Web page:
there can still be found very big seashells. One such big shell has been found to be two meters long and one meter wide. There were shells of considerable size around. Mt. Malabrigo, together with Verde Island, are abundant sources of shells and lime for the surrounding towns.


West of Bauan, there is a place called Malimatoc. The name of the town suggests a Visayan origin. Tradition tells how this place west of Bauan was in very early times was deforested by adventurers from Capiz. The place abounded in leeches (limatic in Tagalog; limatoc in Visaya). Because of this fact, the region had to this day been called from the Visayan name Malimatoc (Many-leeches).

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[p. 10]

Translationsby CELEDONIOP. Gloria.
I. (1)
I. (1)
Huling arao nang lamang ang sumapitMay the last day occur
at ang paghohocom sa lupa ñg lañgitWhen the heavens shall judge our earth--
aco lama, i, siya pinapapagtiisI am only experiencing pains
ñg may puno,t, walang dulo cong pagibigOn account of a love that began without end.
Ang taon at buan, linggo, arao, orasThe years and the months, weeks, days, hours,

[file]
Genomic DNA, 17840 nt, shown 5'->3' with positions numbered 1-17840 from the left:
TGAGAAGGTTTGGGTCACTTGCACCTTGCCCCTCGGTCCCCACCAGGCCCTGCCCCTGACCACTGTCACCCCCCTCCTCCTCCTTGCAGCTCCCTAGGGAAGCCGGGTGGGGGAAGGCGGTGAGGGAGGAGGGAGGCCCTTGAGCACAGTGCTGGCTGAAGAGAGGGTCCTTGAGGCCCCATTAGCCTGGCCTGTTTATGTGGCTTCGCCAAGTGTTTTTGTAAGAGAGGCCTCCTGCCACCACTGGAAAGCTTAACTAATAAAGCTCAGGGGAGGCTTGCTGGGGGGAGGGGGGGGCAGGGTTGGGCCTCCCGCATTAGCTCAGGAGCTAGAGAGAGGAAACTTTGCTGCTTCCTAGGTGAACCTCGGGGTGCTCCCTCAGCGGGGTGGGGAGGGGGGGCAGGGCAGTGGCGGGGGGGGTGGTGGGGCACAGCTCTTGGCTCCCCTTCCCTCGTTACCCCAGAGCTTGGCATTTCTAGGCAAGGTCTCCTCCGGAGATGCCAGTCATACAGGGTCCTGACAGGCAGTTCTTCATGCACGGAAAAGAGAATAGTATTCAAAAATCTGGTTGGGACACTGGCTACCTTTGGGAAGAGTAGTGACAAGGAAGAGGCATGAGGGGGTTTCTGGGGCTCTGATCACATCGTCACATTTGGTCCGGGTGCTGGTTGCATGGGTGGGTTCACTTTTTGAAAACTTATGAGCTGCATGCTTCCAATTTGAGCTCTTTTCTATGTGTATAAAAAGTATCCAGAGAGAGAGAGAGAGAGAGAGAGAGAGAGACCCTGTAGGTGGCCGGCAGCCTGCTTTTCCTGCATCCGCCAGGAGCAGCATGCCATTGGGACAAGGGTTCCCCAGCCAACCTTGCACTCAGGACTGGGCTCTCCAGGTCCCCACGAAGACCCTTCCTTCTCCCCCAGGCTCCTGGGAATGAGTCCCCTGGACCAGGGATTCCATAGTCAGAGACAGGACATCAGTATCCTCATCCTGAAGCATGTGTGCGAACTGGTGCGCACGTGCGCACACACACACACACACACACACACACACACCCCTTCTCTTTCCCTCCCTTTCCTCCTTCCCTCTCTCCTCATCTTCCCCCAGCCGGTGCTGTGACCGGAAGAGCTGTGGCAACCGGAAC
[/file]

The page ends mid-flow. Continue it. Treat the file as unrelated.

Panahon at saca ang sandaling quisap;The time and the wink of the eyes;
tauo, hayop, cahoy, bato,t, lupang landasThe man, beasts, trees, stone and the land
inip na sa aquing binabatang hirap.Are worried because of my sufferings.
Ang boong lamiga,i, binabanig halosThe coldness of night serves as mat
sa paliguigliguid ñg bahay mo irogAll around your house, my dear love,
mag hapo,t, mag damag aquin nalilibot.I wander about in the daytime and night.
at naguupanding baon maon ompooBecause of desire to approach you;
[p. 11]
Minsan ay hindi na nangyayaring pinaladI have not had a fortune even once,
Laging sa pag pulong o paquiqui osapWhether courting, or e'en just talking;